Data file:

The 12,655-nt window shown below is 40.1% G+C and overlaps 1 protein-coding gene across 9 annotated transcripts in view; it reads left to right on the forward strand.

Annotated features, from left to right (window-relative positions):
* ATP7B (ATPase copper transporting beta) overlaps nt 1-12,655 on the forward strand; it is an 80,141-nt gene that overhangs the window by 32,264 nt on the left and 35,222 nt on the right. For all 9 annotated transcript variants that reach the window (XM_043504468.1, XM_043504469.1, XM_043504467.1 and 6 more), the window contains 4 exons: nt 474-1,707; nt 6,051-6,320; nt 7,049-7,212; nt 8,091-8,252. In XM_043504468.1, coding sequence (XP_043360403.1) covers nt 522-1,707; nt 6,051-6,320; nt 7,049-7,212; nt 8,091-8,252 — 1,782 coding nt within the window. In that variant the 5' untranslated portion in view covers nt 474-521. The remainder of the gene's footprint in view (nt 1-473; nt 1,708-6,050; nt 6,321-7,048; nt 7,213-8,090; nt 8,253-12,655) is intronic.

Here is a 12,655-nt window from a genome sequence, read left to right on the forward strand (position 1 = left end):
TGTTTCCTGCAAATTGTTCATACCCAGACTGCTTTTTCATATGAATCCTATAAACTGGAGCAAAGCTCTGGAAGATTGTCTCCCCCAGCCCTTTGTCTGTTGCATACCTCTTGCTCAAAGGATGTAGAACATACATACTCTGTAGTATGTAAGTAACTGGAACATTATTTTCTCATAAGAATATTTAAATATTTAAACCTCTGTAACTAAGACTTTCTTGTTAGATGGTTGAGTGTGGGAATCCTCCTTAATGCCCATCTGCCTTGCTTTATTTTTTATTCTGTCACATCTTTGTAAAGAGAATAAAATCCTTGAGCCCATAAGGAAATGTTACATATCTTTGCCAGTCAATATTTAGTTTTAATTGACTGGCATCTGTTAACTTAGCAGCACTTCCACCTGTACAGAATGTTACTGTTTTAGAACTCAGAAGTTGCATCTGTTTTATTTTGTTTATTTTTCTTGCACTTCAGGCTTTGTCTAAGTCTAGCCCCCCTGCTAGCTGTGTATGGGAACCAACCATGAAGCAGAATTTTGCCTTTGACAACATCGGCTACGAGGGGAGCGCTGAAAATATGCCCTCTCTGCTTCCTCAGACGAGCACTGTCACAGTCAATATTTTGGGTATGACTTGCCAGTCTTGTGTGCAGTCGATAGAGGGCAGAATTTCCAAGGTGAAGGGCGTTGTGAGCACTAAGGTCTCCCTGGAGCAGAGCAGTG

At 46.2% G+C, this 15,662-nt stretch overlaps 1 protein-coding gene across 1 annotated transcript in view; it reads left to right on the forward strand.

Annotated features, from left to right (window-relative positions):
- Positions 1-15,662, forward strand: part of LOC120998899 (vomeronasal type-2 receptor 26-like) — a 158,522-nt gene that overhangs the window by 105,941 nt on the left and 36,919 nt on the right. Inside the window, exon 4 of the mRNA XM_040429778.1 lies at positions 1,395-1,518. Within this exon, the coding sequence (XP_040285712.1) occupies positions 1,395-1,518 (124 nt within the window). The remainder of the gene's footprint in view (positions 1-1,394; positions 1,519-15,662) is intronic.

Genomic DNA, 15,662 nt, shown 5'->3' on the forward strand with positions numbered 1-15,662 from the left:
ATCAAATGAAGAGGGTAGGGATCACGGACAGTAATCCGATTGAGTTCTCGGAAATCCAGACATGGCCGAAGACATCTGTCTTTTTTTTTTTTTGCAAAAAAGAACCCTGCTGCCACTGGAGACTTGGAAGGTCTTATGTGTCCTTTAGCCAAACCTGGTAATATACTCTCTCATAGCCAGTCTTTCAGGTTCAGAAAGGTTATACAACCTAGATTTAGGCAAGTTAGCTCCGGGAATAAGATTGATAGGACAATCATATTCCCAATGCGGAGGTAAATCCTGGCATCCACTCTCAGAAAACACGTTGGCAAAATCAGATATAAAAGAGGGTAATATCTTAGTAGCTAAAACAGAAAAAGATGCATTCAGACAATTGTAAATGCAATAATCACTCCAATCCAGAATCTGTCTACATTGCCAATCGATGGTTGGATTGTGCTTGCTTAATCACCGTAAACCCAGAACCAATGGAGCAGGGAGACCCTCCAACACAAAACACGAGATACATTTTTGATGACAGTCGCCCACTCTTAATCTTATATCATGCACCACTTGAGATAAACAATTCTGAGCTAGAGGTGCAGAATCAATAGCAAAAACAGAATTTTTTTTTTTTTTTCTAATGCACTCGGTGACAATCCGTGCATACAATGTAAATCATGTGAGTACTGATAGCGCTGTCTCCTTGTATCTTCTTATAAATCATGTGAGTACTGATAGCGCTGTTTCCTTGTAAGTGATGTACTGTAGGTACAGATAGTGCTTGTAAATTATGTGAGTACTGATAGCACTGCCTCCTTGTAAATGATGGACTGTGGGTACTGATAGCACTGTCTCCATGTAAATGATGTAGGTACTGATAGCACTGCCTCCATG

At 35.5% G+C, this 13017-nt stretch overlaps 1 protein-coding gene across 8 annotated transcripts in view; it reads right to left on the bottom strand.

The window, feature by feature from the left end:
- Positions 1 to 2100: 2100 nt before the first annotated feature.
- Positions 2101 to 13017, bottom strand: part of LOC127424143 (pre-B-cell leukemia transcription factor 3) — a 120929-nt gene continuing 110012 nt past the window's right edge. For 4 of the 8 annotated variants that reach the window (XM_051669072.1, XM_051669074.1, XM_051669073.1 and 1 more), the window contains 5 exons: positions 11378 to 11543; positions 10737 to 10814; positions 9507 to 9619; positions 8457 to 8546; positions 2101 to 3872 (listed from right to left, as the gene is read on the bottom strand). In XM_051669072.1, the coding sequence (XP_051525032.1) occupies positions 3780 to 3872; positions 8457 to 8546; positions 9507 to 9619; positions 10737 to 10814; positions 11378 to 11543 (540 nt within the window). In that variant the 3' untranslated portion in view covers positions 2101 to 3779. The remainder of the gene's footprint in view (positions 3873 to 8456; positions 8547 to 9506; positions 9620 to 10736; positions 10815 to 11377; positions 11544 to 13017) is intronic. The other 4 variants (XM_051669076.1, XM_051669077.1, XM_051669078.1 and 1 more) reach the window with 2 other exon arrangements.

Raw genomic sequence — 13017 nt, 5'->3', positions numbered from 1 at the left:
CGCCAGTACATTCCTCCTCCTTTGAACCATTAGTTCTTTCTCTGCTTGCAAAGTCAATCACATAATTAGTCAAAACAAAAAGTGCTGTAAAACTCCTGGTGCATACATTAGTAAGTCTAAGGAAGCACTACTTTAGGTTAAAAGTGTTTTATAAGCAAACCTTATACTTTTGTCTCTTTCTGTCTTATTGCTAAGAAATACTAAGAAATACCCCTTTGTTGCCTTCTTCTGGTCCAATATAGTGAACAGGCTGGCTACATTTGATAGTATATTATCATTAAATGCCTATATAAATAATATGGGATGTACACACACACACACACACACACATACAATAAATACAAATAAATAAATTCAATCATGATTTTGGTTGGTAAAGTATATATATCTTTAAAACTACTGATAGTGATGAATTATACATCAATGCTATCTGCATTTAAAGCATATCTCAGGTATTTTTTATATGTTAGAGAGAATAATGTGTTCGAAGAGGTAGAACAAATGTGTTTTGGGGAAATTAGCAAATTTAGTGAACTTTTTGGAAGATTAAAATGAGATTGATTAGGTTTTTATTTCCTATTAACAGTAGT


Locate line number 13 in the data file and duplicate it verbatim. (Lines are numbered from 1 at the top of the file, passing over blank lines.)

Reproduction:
- Positions 1 to 2100: 2100 nt before the first annotated feature.